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english poetry terms que 4/18


A kind of rhythmic, compressed language that uses figures of speech and imagery designed to appeal to our emotions and imagination.


study of versification, meter, and the rhytmic sense of the poem


the continuation of meaning, without pause or break, from one line of poetry to the next; run-on line

end-stopped line

A line that ends with a natural speech pause, usually marked by punctuation


author's attitude


the author's choice of words that creates tone, attitude, and style, as well as meaning ex: formal/colloquial, abstract/concret, literal/figurative

poetic diction

the use of specific types of words, phrases, or literary structures that are not common in contemporary speech or prose


the usage or vocabulary that is characteristic of a specific group of people


the everyday speech of the people (as distinguished from literary language); local language of dialect


a word or phrase (including slang) used in everyday conversation and informal writing but that is often inappropriate in formal writing (y'all, ain't)


The dictionary definition of a word


an idea that is implied or suggested; secondary meaning

literal language

A form of language in which writers and speakers mean exactly what their words denote.

figurative language

Writing or speech that is not intended to carry literal meaning and is usually meant to be imaginative and vivid.


the reversal of the normal order of words


repetition of a word or phrase as the beginning of successive clauses (like parallelism)


language used in a figurative or nonliteral sense


language that appeals to the senses


a figure of speech in which an expression is used to refer to something that it does not literally denote in order to suggest a similarity; comparison with out like or as


comparison with like or as


substituting the name of an attribute or feature for the name of the thing itself (as in 'they counted heads', press, bottle, xerox)


a figure of speech in which a part is used for the whole or the whole for a part (ex: i hear america singing, hands for laborers)


the use of words to convey the opposite of their literal meaning; or, incongruity between what is expected and what actually happens


the act of attributing human characteristics to abstract ideas etc.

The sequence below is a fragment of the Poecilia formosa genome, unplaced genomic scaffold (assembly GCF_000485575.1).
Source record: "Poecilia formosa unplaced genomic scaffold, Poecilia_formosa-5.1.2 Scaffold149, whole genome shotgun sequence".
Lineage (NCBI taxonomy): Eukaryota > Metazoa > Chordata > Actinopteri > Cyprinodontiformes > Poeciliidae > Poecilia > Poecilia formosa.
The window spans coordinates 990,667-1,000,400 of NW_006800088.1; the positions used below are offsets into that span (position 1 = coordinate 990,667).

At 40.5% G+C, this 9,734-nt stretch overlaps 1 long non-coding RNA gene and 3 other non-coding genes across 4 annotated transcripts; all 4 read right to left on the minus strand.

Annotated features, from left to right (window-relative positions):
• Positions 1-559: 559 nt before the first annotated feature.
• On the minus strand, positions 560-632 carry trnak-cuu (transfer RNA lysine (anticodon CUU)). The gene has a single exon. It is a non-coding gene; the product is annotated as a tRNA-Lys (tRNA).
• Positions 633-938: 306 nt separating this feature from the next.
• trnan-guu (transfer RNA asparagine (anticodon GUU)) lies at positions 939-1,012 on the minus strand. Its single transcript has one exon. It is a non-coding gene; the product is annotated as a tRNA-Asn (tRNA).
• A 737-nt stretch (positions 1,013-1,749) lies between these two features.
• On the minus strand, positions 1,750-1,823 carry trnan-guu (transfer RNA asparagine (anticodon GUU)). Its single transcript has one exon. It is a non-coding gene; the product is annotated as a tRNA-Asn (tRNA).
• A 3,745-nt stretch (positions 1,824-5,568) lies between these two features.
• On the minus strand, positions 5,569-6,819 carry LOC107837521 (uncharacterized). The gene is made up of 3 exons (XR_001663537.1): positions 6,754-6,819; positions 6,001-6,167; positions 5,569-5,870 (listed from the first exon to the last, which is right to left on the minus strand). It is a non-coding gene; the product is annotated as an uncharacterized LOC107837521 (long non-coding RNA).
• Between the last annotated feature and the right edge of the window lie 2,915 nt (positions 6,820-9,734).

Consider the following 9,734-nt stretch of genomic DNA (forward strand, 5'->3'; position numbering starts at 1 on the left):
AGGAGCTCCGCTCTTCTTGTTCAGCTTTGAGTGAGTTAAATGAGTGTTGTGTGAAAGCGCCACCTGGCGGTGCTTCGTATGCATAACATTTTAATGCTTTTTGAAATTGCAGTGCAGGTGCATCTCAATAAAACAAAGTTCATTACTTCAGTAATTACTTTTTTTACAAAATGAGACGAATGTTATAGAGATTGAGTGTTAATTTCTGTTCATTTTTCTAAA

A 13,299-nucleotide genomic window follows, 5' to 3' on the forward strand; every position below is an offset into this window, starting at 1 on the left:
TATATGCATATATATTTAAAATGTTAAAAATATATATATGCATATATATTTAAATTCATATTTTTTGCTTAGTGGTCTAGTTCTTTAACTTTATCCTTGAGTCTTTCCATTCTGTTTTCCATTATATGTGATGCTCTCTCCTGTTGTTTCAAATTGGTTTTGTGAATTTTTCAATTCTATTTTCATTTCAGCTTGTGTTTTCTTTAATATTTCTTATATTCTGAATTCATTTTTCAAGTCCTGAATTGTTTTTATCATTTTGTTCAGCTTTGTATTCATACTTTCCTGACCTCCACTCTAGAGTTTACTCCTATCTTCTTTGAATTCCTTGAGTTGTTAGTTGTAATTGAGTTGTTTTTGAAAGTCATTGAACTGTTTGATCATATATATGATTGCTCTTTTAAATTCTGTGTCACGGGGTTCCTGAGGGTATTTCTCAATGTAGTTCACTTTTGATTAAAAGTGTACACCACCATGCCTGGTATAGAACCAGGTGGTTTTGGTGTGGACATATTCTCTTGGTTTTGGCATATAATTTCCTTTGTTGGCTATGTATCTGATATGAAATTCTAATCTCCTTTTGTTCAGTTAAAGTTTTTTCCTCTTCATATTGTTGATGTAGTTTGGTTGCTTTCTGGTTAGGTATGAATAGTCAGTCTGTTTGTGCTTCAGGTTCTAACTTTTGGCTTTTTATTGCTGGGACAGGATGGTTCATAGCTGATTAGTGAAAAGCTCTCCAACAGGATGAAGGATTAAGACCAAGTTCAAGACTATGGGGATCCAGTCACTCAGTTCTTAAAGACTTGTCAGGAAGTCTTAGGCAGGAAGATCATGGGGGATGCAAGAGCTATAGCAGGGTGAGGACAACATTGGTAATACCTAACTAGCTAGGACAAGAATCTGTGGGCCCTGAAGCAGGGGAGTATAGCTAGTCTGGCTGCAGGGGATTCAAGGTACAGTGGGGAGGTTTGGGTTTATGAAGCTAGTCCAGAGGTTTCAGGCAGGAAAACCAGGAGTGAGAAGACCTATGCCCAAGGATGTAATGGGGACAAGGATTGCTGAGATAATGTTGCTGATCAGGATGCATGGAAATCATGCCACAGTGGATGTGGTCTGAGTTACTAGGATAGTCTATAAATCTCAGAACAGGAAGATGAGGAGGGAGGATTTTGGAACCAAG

address to an absent, dead, or imaginary person OR an inanimiate object

pathetic fallacy

The attribution of human emotions or characteristics to inanimate objects or to nature; for example angry clouds; a cruel wind.


the repetition of similar vowels in the stressed syllables of successive words (sweat dreams)


the repetition of consonants (or consonant patterns) especially at the ends of words (middle/muddle)


repetition of initial consonant sounds


correspondence in the sounds of two or more lines (especially final sounds)

rhyme scheme

the pattern of end rhymes in a poem

historical rhymes

Words spelled the same and look alike but sound differently due to pronunciation changes over the years (ever/persever)

eye rhyme

rhyme that appears correct from spelling but does not rhyme because of pronunciation

rime riche

The repetition of the consonant that preceeds as well as the one
that follows, the last stressed vowel; the resulting pair of words are pronounced
alike but have different meanings. (seen/scene)


the pattern of stressed and unstressed syllables in a line of poetry


the meter units consist of a recurrent pattern of stresses in a recurrent number of syllables. The stress-and-syllable type has been the predominant meter of English poetry since the fourteenth century (chaucer)


rhythm as given by division into parts of equal time


The process of measuring the stresses in a line of verse in order to determine the metrical pattern of the line; uses specific visual symbols

numbering feet

number of units of metrical feet

iambic pantameter

unit of verse with 10 syllables per line, one unstressed, and one stressed

blank verse

unrhymed verse (usually in iambic pentameter)

free verse

unrhymed verse without a consistent metrical pattern


a group of lines in a poem


a stanza, or any less regular subdivision of a poem, such as a verse paragraph

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